Archive for November 12th, 2021

Teach Us to Pray


Written by Dietrich Bonhofeffer (1906-1945), a German Lutheran pastor, theologian, author, anti-Nazi dissident, and key founding member of the Confessing Church.. This is an excerpt from his book Psalms: The Prayer Book of the Bible.

The phrase “learning to pray” sounds strange to us. If the heart does not overflow and begin to pray by itself, we say, it will never “learn” to pray. But it is a dangerous error, surely very widespread among Christians, to think that the heart can pray by itself. For then we confuse wishes, hopes, sighs, laments, rejoicings—all of which the heart can do by itself—with prayer. And we confuse, earth and heaven, man and God. Prayer does not mean simply to pour out one’s heart. It means rather to find the way to God and to speak with him, whether the heart is full or empty. No man can do that by himself. For that he needs Jesus Christ…Jesus wants to pray with us and to have us pray with him, so that we may be confident and glad that God hears us. When our will wholeheartedly enters into the prayer of Christ, then we pray correctly. Only in Jesus Christ are we able to pray and with him we also know that we shall be heard. If we want to read and pray the prayers of the Bible and especially the Psalms, therefore, we must not ask first what they have to do with us, but what they have to do with Jesus Christ. We must ask how we can understand the Psalms as God’s Word, and then we shall be able to pray them. It does not depend, therefore, on whether the Psalms express adequately that which we feel at a given moment in our heart. If we are to pray aright, perhaps it is quite necessary that we pray contrary to our own heart. Not what we want to pray is important, but what God wants us to pray…The richness of the Word of God ought to determine our prayer, not the poverty of our heart…This is pure grace, that God tells us how we can speak with him and have fellowship with him.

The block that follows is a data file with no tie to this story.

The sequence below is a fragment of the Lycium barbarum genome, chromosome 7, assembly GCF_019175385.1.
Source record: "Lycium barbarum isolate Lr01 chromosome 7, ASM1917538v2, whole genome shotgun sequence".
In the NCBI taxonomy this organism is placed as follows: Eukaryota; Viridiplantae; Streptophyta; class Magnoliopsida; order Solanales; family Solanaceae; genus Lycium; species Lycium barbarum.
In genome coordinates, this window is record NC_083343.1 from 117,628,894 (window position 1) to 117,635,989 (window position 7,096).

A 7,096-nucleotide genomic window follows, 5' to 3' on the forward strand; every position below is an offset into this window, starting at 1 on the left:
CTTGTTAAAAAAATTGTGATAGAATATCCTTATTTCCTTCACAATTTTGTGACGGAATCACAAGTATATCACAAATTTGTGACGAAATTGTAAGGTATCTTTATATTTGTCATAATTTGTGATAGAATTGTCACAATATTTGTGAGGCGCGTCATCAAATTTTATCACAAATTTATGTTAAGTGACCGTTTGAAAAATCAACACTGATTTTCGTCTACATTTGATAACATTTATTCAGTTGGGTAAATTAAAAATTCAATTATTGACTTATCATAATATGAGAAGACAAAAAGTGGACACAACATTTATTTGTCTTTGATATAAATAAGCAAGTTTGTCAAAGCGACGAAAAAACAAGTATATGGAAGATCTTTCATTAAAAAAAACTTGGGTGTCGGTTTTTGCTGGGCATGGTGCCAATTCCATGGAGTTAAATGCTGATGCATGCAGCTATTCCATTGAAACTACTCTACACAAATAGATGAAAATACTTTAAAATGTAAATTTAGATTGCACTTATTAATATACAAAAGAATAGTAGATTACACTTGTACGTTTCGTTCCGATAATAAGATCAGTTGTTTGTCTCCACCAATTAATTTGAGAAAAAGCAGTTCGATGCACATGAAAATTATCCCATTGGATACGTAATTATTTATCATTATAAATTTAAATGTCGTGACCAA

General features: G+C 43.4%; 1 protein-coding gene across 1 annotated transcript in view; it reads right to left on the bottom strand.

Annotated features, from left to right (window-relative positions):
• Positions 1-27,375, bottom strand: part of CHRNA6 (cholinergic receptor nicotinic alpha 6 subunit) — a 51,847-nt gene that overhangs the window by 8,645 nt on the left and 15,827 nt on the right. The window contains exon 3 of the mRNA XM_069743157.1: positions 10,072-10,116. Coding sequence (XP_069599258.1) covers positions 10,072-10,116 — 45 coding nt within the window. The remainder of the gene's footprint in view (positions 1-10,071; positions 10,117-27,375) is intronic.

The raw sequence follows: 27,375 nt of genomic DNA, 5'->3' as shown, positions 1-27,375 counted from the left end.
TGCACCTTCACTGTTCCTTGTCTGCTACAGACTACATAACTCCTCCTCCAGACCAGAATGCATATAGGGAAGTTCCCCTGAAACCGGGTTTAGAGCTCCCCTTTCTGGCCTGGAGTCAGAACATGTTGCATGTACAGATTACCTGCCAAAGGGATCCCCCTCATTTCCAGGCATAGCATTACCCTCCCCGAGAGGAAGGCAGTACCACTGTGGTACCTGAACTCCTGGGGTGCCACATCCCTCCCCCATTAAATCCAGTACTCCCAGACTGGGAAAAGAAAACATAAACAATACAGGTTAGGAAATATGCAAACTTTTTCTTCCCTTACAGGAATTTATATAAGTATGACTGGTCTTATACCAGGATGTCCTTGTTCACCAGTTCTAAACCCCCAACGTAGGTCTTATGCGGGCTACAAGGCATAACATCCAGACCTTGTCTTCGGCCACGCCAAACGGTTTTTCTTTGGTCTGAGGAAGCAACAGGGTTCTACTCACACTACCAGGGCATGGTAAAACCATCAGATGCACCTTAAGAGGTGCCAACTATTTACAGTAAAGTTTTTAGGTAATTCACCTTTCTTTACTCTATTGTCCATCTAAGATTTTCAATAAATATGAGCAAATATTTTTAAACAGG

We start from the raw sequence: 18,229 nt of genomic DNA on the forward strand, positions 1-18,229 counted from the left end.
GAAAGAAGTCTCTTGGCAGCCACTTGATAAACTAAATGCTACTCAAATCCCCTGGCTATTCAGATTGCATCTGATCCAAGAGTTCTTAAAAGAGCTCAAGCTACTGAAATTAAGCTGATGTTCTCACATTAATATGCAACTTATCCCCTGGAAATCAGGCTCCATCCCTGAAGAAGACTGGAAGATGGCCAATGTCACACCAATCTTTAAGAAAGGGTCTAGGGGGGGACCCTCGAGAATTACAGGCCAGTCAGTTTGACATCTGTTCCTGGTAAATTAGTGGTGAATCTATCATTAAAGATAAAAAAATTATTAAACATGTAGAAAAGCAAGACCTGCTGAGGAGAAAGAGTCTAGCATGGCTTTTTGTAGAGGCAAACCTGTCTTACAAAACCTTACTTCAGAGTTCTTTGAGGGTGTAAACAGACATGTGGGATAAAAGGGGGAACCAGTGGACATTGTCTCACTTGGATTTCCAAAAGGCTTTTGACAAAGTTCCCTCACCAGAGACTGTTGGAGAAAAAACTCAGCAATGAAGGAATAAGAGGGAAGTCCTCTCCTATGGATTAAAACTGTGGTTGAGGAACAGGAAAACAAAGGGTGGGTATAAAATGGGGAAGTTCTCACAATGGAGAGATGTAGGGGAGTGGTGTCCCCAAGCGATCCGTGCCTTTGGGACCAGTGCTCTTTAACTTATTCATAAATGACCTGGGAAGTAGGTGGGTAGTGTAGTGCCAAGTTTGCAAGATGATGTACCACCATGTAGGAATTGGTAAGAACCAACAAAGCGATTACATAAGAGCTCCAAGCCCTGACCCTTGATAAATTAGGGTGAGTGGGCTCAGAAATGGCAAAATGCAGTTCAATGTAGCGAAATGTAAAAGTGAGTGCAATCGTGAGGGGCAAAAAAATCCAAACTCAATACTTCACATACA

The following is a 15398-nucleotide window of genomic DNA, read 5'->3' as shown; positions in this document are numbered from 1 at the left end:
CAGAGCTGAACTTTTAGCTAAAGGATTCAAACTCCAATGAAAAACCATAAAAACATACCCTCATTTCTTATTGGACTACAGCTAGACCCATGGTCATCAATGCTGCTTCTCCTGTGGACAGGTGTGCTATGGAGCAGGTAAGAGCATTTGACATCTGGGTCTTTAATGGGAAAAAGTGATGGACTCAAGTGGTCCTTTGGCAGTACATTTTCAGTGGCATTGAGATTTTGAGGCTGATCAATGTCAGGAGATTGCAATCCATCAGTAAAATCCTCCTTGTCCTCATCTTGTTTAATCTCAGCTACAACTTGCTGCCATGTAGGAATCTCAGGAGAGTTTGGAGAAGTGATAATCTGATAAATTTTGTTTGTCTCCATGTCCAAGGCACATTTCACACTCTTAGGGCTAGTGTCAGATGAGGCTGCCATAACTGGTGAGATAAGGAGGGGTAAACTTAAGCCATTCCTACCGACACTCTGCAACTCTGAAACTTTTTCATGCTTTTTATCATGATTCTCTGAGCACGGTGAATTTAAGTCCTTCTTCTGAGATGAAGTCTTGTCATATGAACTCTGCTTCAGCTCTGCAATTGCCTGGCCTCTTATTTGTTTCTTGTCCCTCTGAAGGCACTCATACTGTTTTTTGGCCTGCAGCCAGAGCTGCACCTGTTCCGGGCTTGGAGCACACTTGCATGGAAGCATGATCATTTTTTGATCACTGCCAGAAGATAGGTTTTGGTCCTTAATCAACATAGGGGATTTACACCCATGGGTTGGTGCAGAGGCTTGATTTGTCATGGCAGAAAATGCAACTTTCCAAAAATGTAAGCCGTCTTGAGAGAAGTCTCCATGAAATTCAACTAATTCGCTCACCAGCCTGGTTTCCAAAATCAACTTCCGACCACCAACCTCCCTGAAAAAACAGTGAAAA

This modified version of the Lord’s Prayer is written by Ray Simpson, a contemporary author. The prayer is from his book Liturgies from Lindisfarne, which are drawn from early and contemporary Celtic devotion, Anglican, Orthodox, Reformed and Roman Catholic resources.

Tender Father, always near us,

May your name be treasured and loved,

May your rulership on earth be embraced

and welcomed as it is in heaven.

Give us today all that we need for life and health.

Forgive our corrupted thoughts and actions as we

forgive others as well.

Please don’t lead us down harmful and destructive


And keep us safe from the evil one.

Because you are the one in charge. And you have all

the power.

And the glory too is all yours — forever!

And that is the way we want it to be! Amen.

Read Full Post »